Novell's patents bought by Microsoft, Apple, EMC, & Oracle

Summary:Records at the Germany's federal anti-trust authority "Bundeskartellamt" reveal that Novell's patents were bought by a consortium of Microsoft, Apple, EMC, and Oracle. Even so, Microsoft still seems to be calling the shots in the Novell deal.

When CPTN Holdings appeared out of the blue to snap up Novell's patent portfolio, the only thing anyone knew about them was that Microsoft was behind the group and that's all Microsoft had to say about its Novell intellectual property (IP) purchase. Now, thanks to Germany's anti-trust body, the Bundeskartellamt, we know that Microsoft's CPTN Holdings partners were Apple, EMC, and Oracle.

As my buddy Mary Jo Foley pointed out, this means that "CPTN Holdings isn't just a front for Microsoft." It's easy, of course, to see why Microsoft would want Novell's IP. While we don't exactly what patents came with this deal, we do know that Novell owns significant networking, directory, virtualization and data center patents.

Still it's hard to see exactly why this quartet of companies would work together on this IP purchase. As Florian Muller, who first revealed CPTN's members in his FOSS Patents blog wrote, "I don't know much about EMC other than that it's a very significant company. I do know that Apple and Oracle are clearly companies who have different approaches to some important issues than Microsoft. Within the consortium, the four players will have to agree on a common denominator concerning the patents to be acquired. They've apparently been able to agree that those patents are valuable assets to own."

I do know EMC. Ironically, EMC is VMware's parent company. You know the other company that wanted to buy Novell. EMC and VMware both have deep interests in virtualization and the data center. Apple is the company that I don't see fitting into the CPTN partnership.

For that matter, I, and others, are still hearing rumors that VMware may yet be in running to buy Novell despite the Attachmate/Novell deal. Indeed, I was to talk to Novell's brass about the Attachmate acquisition this week, but that conversation was put off because there were still acquisition-related meeting happening.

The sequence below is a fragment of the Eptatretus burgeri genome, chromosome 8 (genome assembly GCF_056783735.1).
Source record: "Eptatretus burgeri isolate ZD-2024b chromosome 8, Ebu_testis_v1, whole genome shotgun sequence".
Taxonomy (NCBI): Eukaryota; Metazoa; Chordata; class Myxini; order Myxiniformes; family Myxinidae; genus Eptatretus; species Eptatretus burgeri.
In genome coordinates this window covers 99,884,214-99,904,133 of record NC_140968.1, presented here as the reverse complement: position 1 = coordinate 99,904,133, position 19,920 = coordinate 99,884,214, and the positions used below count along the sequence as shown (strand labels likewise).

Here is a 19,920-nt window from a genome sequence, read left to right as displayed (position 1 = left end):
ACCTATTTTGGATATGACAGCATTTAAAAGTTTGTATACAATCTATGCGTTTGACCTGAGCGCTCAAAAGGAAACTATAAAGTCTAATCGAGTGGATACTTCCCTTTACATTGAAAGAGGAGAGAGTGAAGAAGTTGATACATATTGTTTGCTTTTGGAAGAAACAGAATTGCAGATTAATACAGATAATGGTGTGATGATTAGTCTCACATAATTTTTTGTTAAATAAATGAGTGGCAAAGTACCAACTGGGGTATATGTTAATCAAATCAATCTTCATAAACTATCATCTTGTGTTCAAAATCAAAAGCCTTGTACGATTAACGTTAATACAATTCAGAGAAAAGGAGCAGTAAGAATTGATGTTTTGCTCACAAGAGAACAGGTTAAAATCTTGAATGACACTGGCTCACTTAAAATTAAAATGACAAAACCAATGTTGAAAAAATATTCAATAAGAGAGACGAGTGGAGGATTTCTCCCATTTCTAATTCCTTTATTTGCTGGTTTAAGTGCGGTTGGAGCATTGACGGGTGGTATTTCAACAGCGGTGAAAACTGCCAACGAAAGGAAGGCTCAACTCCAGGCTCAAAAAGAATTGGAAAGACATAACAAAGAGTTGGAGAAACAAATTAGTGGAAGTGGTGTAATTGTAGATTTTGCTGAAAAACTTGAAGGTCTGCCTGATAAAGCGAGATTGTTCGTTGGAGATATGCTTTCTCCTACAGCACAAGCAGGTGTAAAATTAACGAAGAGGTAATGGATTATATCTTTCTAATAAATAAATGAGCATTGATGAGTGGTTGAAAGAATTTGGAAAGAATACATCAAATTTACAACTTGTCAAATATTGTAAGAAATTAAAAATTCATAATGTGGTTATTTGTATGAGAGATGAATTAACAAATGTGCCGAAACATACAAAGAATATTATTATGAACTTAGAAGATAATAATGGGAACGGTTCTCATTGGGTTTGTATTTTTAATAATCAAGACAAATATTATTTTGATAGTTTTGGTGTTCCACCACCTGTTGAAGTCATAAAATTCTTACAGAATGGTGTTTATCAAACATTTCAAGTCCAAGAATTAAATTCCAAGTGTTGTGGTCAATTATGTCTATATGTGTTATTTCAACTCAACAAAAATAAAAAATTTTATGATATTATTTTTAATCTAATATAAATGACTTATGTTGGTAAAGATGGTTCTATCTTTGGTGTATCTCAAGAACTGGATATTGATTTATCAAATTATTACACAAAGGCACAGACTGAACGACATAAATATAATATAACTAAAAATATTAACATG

Whether the Attachmate's dark-horse purchase of Novell goes through or not, CPTN Holdings will end up with Novell's patents. As Andrew 'Andy' Updegrove, a founding partner of Gesmer Updegrove, a top technology law firm, explained if the Attachmate deal doesn't go through because VMware or another buyer steps in, "CPTN has the right to cherry pick the Novell patent portfolio. Of course, Novell will also have $450 million in cash, so assuming that this is fair value, the Novell stockholders should be happy."

I should point out at this point that, regardless of how this part of the deal works out, the Unix copyrights stay with Novell and its eventual new owner. Microsoft and its CPTN partners get some patents, not Unix's IP.

That said, I still see Microsoft as the real winner in the Novell deals. No, Microsoft didn't buy Novell-that would have triggered an anti-trust suit that Microsoft needed like a hole in the head.

Nevertheless, the deals do keep Novell's SUSE Linux out of Microsoft's rival VMware hands. Yes, VMware and Microsoft are more enemies than friends these days. VMware has made it clear that they'd like an operating system to bundle with their virtualization systems and Microsoft wants VMware customers for its Hyper-V virtualization and Azure cloud offerings. Indeed, today, December 16th, it was announced that Novell "had joined the Microsoft Windows Azure Technology Adoption Program to address cloud security challenges through the Novell Cloud Security Service."

You see, I think Microsoft needs a friend, a junior-partner if you would, in Linux, and Novell, under the nominal ownership of Attachmate is it. As for the patents, Microsoft, EMC and Oracle will all find good uses for them, or at least, can avoid lawsuits based on them. And Apple? Darned if I know what they're doing in this deal. Any guesses? Anyone? Bueller? Bueller?

Topics: Legal, Apple, Hardware, Microsoft, Open Source, Oracle, Software, Storage, Virtualization, VMWare

About

Steven J. Vaughan-Nichols, aka sjvn, has been writing about technology and the business of technology since CP/M-80 was the cutting edge, PC operating system; 300bps was a fast Internet connection; WordStar was the state of the art word processor; and we liked it.His work has been published in everything from highly technical publications... Full Bio

zdnet_core.socialButton.googleLabel Contact Disclosure

Kick off your day with ZDNet's daily email newsletter. It's the freshest tech news and opinion, served hot. Get it.

Related Stories

The best of ZDNet, delivered

You have been successfully signed up. To sign up for more newsletters or to manage your account, visit the Newsletter Subscription Center.
Subscription failed.